Banking

House bill aims to encourage more de novo banks

WASHINGTON — Rep. Andy Barr, R-Ky., has introduced legislation aimed at making it easier for new community banks to open in areas that are underserved by the banking system.

The Promoting Access to Capital in Underbanked Communities Act would encourage the formation of new banks in locations where bank branches are scarce. It would give de novo banks more time to meet capital requirements and would ease other regulatory burdens on new community financial institutions.

“The key to economic growth and recovery throughout the country is having access to capital for individuals, families and small business entrepreneurs,” Barr said in a press release. “My proposal rolls back government regulations and paves the way for investment to flood into underserved communities to make sure that the economic recovery is not uneven.”

The legislation would require federal banking regulators to jointly issue new rules that would give de novo banks up to three years to meet their applicable capital requirements in order to mitigate the strains of starting a new bank.

“The key to economic growth and recovery throughout the country is having access to capital for individuals, families and small business entrepreneurs,” said Rep. Andy Barr, R-Ky.

Bloomberg News

During the three-year period in which the de novo banks would be working to meet their capital requirements, the legislation also ensures that the new banks can more easily make changes to their business models. It would create a new process for federal banking regulators to approve or deny proposed changes.

If a de novo bank submits a request to deviate from a business plan that is already approved by a federal banking agency, the regulator must approve or deny the request within 30 days and explain the rationale for the decision.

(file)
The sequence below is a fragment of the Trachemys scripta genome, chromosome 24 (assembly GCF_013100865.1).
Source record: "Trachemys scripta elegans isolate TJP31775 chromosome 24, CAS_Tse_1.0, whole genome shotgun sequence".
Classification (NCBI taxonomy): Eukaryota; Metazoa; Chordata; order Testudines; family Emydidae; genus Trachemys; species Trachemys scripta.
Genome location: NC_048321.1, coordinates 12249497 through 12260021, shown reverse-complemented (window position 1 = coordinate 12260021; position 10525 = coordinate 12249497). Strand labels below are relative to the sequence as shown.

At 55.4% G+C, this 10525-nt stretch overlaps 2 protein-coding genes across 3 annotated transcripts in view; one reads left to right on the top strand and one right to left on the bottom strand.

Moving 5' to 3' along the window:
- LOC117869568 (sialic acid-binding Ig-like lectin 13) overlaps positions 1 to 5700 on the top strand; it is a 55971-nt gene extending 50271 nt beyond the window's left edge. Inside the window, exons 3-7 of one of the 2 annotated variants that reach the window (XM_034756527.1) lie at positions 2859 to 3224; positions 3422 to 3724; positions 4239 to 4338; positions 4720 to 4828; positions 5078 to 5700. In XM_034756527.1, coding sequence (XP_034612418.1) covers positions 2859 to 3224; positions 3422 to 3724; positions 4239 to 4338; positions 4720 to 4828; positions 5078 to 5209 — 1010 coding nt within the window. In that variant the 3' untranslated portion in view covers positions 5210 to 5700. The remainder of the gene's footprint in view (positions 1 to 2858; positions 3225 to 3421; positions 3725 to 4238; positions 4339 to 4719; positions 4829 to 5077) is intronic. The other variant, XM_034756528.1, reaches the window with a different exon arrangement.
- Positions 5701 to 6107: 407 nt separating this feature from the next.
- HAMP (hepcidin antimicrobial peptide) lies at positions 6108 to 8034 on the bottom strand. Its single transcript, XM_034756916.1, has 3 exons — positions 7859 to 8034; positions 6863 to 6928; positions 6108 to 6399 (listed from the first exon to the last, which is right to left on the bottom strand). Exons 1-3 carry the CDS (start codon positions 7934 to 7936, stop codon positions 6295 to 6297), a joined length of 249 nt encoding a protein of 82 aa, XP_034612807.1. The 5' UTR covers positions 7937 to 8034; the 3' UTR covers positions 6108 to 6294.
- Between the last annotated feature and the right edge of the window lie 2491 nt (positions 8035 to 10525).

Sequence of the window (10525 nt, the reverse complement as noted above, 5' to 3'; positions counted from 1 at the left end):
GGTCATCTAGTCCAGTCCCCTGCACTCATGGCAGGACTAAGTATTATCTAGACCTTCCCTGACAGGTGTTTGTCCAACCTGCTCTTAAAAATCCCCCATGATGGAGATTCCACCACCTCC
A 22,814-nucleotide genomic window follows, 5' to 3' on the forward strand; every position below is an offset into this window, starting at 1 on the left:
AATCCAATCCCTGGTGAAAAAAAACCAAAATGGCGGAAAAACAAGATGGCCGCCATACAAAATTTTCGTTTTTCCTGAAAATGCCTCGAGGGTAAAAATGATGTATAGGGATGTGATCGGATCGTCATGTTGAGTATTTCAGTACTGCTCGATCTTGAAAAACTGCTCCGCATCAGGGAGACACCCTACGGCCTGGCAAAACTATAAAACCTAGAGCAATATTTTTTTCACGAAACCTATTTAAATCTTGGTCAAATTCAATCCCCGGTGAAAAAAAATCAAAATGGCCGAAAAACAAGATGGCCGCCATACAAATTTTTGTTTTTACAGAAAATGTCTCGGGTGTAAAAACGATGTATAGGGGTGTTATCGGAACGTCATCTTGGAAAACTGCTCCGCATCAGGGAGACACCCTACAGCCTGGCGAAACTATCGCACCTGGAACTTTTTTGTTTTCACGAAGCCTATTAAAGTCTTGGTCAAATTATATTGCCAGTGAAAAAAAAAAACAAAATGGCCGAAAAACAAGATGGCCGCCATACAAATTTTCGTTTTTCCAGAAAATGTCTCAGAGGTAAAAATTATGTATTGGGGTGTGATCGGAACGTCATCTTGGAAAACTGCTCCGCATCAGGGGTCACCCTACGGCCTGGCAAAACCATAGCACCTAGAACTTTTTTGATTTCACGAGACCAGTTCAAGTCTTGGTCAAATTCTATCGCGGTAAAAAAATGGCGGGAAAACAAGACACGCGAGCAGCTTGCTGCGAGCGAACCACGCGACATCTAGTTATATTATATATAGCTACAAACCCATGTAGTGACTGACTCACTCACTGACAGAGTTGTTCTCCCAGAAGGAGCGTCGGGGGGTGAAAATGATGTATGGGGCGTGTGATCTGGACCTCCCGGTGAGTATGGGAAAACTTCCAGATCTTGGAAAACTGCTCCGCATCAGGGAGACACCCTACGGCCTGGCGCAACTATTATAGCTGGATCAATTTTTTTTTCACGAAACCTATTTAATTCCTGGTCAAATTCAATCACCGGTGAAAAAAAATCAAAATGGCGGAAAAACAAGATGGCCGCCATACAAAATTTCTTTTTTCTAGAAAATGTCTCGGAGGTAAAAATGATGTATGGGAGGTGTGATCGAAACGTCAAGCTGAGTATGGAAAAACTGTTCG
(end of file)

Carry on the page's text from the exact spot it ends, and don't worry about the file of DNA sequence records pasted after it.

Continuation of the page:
Barr’s bill attempts to ease other regulations on de novo banks that open in qualifying rural communities.

The legislation directs regulators to set the community bank leverage ratio, a simplified capital requirement that small banks can use in lieu of more complex capital measures, at 8% for de novo banks. Regulators have the authority to set the community bank leverage ratio between 8% and 10%.

The bill would also prohibit regulators from setting limits on the concentration of agricultural loans at de novo banks.

The legislation comes amid concerns about the decrease in community banks across the country over the past decade. A recent Federal Reserve study showed that more than half of all U.S. counties saw a decline in bank branches between 2012 and 2017, with 794 rural counties losing a combined 1,553 bank branches, a 14% decline. From 2017 to 2020, the number of bank branches declined 5.1%. Republicans have blamed onerous regulations.

The bill directs federal banking regulators to jointly study the decrease in de novo banks and report to Congress within a year about the main causes of de novo bank closings and about ways to promote community bank formation in underserved locations.

Both the American Bankers Association and the Independent Community Bankers of America have endorsed Barr’s proposal.

“By making it easier for new banks to launch in rural areas of the country, this legislation expands banking access for individuals and businesses, which translates into greater economic activity and growth,” the ABA said in a statement. “The temporary regulatory adjustments provided in this bill are a reasonable step to encourage de novo formation that will benefit local economies.”

Rebeca Romero Rainey, president and chief executive of the ICBA, said Barr’s bill would create more competition in community banking.

“The Barr bill would provide crucial regulatory, capital and lending flexibility, which will facilitate the creation of de novo banks, of which only 54 have been chartered since 2010, compared to over 1,300 between 2000 and the great recession,” Rainey said in a press release. “In a time of growing financial concentration, Rep. Barr’s proposal will spur competition for financial services, expand access to credit and financial services for unbanked and underbanked Americans, and support the credit needs and economic vitality of local communities across America.”



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